Lakes in sub-Arctic regions have the potential of retaining many different aspects of water isotope composition
in their sediments which can be used for palaeoclimate reconstruction. It is therefore important to understand the modern isotope hydrology of these lakes. Here we discuss the significance of variations in water isotope composition of a series of lakes located in north-west Swedish Lapland. Climate in this region is forced by changes in the North Atlantic which renders it an interesting area for climate reconstructions. We compare d18Olake and d2Hlake collected between 2001 and 2006 and show that lakes in this sub-Arctic region are currently mainly recharged by shallow groundwater and precipitation which undergoes little subsequent evaporation, and that the d18O and d2H composition of input to the majority of the lakes varies on a seasonal basis between winter precipitation (spring thaw) and summer precipitation. Seasonal variations in the isotopic composition of the lake waters are larger in lakes with short residence times (<6 months), which react faster to seasonal changes in the precipitation, compared to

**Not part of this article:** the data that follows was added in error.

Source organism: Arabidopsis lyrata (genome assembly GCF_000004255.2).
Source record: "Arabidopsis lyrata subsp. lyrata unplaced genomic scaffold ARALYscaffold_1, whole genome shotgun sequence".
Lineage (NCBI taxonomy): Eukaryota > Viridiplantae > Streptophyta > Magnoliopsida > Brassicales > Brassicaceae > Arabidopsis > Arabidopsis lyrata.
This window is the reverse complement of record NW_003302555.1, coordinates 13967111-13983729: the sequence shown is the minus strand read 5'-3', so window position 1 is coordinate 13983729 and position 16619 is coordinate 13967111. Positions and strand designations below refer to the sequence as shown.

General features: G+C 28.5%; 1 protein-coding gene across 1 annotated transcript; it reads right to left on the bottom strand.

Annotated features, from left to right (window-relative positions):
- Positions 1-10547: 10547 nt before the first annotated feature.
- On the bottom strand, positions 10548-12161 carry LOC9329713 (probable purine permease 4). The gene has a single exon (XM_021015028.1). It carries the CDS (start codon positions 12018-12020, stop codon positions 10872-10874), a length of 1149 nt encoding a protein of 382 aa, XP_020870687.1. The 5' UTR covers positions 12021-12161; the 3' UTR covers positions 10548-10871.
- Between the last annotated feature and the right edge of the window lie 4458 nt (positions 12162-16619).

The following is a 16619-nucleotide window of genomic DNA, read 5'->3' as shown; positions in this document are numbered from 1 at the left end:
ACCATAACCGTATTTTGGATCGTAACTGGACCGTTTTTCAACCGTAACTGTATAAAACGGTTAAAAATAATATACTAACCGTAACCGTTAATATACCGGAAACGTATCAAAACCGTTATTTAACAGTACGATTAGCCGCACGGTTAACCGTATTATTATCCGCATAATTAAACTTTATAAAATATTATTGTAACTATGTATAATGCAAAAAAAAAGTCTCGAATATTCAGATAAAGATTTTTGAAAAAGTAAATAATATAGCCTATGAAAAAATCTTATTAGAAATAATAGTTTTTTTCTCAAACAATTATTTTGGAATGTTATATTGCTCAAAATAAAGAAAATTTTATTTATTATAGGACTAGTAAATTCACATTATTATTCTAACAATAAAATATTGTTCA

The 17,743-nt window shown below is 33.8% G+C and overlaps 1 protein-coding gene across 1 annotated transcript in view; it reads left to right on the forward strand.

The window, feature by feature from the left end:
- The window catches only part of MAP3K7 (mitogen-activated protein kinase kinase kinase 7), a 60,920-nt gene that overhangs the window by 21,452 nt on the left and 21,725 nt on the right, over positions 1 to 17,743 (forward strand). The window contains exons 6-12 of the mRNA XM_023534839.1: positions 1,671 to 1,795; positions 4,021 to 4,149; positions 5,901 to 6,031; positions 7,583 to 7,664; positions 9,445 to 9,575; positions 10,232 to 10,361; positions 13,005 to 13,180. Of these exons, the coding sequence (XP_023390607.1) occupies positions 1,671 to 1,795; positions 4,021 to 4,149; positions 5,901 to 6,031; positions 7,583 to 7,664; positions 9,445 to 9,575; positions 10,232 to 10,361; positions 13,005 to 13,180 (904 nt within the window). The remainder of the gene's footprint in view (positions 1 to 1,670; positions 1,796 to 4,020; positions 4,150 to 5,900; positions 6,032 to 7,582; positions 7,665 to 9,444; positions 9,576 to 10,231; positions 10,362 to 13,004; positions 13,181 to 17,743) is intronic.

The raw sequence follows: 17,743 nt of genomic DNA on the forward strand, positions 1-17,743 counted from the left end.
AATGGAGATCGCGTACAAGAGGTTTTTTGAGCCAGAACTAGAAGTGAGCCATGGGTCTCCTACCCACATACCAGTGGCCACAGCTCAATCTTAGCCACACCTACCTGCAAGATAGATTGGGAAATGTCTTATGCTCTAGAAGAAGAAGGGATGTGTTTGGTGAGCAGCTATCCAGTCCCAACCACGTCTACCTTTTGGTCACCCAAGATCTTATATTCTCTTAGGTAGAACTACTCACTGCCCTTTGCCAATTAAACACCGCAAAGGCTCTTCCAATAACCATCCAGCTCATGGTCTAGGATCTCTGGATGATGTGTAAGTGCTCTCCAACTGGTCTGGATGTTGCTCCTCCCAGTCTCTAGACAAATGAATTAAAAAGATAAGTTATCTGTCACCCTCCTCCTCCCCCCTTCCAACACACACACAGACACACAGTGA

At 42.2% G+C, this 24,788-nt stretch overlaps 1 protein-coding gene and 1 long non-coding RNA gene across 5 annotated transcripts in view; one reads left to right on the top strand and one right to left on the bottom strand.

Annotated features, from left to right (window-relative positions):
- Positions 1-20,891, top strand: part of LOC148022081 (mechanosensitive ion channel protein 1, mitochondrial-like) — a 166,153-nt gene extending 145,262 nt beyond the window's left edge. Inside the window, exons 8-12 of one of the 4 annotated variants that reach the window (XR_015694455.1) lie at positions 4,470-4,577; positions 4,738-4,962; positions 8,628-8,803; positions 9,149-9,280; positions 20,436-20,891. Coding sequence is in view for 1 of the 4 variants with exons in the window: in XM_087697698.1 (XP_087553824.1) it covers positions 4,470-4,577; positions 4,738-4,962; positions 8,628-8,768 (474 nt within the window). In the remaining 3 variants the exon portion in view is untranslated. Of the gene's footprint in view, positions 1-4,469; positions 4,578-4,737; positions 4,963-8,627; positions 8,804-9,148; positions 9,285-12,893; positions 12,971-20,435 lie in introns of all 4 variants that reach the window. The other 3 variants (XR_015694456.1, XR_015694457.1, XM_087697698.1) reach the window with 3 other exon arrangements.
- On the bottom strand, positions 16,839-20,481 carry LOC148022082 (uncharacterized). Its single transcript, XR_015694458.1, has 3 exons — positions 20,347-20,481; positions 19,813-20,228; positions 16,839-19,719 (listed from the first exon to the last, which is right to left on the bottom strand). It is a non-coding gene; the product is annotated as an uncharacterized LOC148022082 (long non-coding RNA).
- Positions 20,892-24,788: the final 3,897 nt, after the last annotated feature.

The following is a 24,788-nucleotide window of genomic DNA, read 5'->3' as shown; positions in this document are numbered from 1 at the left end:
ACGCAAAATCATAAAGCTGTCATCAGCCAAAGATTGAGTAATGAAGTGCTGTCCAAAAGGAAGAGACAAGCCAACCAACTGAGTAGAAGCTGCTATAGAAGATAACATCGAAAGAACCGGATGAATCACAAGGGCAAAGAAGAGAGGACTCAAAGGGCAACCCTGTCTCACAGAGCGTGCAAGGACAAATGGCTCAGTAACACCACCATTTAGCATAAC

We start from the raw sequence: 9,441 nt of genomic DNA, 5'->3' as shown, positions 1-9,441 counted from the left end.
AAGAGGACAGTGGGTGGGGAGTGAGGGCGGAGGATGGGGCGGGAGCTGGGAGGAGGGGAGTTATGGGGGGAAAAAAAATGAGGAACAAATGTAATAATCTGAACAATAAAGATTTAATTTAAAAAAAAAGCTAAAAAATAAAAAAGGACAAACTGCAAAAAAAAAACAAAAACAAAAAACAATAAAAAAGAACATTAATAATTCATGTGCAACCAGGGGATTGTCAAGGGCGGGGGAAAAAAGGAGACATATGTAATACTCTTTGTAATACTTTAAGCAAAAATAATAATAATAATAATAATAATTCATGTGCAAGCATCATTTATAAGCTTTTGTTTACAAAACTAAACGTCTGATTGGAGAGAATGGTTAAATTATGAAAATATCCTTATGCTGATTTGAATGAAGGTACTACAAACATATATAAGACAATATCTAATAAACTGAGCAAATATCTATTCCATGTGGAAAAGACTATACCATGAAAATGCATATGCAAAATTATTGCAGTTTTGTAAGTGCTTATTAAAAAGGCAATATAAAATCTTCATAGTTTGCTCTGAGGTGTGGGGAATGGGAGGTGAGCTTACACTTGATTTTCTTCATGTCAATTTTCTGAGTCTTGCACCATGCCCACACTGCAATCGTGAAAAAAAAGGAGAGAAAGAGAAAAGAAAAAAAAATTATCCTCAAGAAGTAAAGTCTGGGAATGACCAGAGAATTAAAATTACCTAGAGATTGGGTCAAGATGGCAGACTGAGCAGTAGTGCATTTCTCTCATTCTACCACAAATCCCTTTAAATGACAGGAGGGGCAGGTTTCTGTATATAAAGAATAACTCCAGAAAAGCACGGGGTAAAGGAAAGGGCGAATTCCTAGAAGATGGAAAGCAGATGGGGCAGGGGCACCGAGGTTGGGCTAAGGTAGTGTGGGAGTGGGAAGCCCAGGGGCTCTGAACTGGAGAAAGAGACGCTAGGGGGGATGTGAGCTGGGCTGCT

lakes with longer residence times (>6 months), which retain an isotopic signal closer to that of annual mean precipitation. Lake waters also show a range of isotope values between sites due to catchment elevation and timing of snowmelt. The lake water data collected in this study was supported by isotope data from lake waters, streams and ground waters from1995 to 2000 reported in other studies.